TV and media can be powerful vehicles when it comes to moving the needle on issues confronting women. As Women’s History Month wraps up at the end of March, we’ve got our eye on four new and upcoming television shows that spotlight women in unique and creative ways. These TV shows not only empower women, but also unearth their perspectives and defy the traditional status quo. And as showrunners and producers revealed at the Television Critics Association (TCA) press tour in February 2021, there is an abundance of strong female characters and women-driven plots that audiences can look forward to this spring and summer.
Here’s Beyond’s sneak peak of some great entertainment on the horizon!
1. “Delilah” with Maahra Hill
“Delilah” premiered earlier this month on the Oprah Winfrey Network. The legal drama centers on a Black female lawyer who is fighting for justice and equality on behalf of her clients while juggling her various commitments to her family, friends and community. At TCA, the producers and cast behind “Delilah” explained that the show was created to inform viewers of the issues and challenges facing Black women and the Black community today, which are not always seen on a consistent basis on television.
“I do think that there is probably a little bit more to be said for being Black and a woman and the things that you have to do,” said Maahra Hill, who plays Delilah. “The fight is a little bit harder. I think the drive has to be a little bit harder. You have to push a little bit harder in ways that I think you just kind of grow up doing.”
2. “Impact” from Gal Gadot
When Wonder Woman herself produces a film, you know it will send a powerful message to girls and women all over the world. In National Geographic’s documentary, “Impact,” due in mid-April, Executive Producer Gal Gadot takes viewers on a journey to find real women who are making a difference in the communities where they live. Whether it’s in a favela in Brazil or the city of Detroit, “Impact” hones-in on women who are helping young, underprivileged girls overcome their circumstances of poverty and violence through mentorship and leading by example.
Gadot remarked about the film, “All of these women are just incredible, and they are the real heroes. I keep on calling them my Women of Wonder, because they are the true heroes. I go to set and I get dressed and I get my costume and sword and everything, and I fight but it’s make believe. They are actually there on the ground, you know, sweating and doing all they can to really make the world a better place.”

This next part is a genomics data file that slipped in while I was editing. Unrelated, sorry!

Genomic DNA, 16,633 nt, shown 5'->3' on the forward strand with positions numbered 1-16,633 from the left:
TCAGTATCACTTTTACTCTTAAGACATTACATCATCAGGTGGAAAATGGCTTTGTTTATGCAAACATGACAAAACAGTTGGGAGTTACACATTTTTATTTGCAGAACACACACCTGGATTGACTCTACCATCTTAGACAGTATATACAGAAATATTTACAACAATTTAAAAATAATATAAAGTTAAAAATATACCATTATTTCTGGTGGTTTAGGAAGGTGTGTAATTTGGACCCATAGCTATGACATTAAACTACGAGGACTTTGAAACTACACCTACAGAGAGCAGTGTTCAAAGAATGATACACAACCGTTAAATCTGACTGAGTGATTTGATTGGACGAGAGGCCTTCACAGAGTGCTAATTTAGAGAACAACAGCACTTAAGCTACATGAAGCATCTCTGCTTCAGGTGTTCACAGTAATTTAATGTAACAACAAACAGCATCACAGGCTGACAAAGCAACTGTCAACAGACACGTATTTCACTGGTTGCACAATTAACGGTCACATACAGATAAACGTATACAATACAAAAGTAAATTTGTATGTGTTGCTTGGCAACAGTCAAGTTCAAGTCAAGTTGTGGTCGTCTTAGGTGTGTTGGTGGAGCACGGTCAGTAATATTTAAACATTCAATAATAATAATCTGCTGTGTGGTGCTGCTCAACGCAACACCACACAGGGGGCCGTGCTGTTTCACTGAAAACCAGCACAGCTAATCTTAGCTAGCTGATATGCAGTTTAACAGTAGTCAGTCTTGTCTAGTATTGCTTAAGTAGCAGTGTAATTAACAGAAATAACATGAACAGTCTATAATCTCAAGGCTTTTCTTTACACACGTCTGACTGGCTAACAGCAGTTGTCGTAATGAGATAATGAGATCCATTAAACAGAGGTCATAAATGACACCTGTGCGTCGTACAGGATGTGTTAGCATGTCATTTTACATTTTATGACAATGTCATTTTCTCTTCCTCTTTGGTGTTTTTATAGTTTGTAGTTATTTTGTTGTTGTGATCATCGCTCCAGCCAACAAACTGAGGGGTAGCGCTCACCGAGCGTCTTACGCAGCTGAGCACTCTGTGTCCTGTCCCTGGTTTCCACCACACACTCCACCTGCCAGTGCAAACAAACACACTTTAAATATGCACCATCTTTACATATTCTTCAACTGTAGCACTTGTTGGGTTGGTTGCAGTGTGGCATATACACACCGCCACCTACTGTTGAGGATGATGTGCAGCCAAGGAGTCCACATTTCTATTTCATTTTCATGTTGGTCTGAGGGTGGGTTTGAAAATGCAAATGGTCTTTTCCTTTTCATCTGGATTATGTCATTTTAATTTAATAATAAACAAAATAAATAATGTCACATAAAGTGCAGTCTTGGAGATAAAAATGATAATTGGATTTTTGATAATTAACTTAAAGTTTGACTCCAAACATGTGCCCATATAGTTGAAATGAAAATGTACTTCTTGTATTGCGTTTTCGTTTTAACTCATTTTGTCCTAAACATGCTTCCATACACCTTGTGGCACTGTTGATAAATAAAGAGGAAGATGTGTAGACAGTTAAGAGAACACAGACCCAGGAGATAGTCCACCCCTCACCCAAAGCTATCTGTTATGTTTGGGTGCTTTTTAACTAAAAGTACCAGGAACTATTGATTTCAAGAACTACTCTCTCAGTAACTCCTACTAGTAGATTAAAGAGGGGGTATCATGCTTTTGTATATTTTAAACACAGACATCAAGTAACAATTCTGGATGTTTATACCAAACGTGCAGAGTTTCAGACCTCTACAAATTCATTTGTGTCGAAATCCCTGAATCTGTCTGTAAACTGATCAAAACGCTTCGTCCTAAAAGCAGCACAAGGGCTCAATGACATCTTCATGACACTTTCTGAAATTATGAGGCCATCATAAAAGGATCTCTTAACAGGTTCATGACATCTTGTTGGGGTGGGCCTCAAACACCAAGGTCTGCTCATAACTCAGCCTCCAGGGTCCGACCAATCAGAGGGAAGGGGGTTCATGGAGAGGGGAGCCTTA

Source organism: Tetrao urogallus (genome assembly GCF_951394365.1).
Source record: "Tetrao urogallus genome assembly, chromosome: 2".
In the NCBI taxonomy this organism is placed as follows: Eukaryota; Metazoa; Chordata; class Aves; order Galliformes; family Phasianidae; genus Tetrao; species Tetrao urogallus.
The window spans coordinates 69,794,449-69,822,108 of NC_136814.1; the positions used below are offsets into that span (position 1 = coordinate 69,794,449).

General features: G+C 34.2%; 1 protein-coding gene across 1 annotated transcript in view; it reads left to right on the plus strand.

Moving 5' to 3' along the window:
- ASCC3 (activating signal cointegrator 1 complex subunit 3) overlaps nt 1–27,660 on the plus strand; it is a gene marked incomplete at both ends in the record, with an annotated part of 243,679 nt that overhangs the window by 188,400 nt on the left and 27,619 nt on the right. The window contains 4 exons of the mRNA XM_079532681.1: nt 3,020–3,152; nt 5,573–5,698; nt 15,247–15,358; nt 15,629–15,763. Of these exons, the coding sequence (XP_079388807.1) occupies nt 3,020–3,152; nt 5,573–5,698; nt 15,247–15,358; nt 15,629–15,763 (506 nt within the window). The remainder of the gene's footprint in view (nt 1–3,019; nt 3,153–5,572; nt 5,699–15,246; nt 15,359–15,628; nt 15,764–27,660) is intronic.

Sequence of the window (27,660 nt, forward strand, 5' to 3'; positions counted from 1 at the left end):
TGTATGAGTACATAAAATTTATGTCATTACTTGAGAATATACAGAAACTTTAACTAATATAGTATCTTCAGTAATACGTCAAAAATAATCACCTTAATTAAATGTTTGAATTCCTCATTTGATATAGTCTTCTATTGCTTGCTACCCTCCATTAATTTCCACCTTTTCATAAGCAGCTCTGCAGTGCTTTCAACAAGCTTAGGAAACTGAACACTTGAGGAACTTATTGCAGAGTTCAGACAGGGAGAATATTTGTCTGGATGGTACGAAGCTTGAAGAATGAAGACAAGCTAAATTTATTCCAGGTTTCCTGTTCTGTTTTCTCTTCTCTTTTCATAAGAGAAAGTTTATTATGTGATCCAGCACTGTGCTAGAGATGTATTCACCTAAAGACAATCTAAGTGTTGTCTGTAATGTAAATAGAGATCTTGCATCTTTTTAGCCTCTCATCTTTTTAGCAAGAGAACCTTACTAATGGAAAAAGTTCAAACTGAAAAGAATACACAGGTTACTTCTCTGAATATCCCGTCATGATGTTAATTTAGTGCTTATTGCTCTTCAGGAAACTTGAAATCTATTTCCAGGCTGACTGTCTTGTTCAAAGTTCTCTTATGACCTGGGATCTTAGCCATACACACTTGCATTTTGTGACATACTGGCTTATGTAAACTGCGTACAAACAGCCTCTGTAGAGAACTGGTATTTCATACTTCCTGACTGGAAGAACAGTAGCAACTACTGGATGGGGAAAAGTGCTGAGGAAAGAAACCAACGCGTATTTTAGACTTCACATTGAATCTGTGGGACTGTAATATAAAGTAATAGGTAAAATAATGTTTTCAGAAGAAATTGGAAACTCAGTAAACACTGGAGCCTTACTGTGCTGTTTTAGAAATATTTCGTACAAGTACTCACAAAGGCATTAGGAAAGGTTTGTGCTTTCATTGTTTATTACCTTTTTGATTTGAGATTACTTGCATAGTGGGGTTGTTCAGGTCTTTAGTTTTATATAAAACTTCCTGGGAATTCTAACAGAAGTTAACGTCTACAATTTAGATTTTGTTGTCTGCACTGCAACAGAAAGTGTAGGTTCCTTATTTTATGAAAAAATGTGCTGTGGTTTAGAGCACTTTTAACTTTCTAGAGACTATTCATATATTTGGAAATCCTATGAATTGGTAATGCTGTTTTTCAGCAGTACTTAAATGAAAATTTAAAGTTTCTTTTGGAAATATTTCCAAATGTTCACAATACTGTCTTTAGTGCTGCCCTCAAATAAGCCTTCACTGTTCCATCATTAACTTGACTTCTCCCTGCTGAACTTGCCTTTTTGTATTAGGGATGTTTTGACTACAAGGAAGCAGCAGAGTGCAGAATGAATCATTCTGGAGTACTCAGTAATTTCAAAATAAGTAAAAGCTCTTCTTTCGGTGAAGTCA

3. “Jean Smart Original” on HBO Max
While this HBO Max original remains untitled, Jean Smart is all you need to hear to tune in to the dark comedy series due later this spring. Smart, previously known for her leading role in the sitcom, “Designing Women,” plays a comedian who hires a younger female comedian to help her expand her audience and freshen up her act. Throughout the series, the women clash in humorous ways and generational differences cause tension and strife between them. At the same time, they learn and grow from one another and find common ground despite their differences, such as the challenges that actresses in Hollywood and female comedians face because of their gender.
“Unfortunately, our business is a very subjective business, so you can’t really put some of the same rules and expectations on it as other parts of society where I think fairness in the workplace to women has come a long way and has still got some ways to go. But it’s very hard to put those same expectations on a business that is, as I said, so completely subjective,” said Smart.
4. “Kevin Can F**k Himself” by Annie Murphy
If you’re a “Schitt’s Creek” fan, you will see a whole new side to Annie Murphy in AMC’s new dark comedy series, “Kevin Can F**k Himself,” due this summer. Murphy stars as a sitcom wife, but the dramedy takes it one step further and goes between single camera realism and multi-camera comedy scenes to show an up close and personal view of what she is actually feeling and experiencing when she is the butt of her husband’s jokes on the show. The show essentially “deconstructs the trope of the passive, agreeable sitcom wife,” as AMC President of Original Programming Dan McDermott described. In addition, the show reveals the ways in which traditional sitcoms set up female characters as props in order for the male characters to shine.
“I think stories about women being overlooked are sadly going to be relevant for a while, and it’s going to connect deeply with people for a long time … So many women are fed up and not going to take it anymore, and I am so excited to have those people feel heard,” said Creator and Executive Producer Valerie Armstrong. The concept for the show even predated the “Me Too” movement and remains just as relevant today than ever before.
While it’s important to honor the women who came before us and who helped pave the way towards a more equal and just society, it’s also important to celebrate the progress to come. We’re definitely adding these shows to our queue and will celebrate the many more women-centered shows that will follow later this year.
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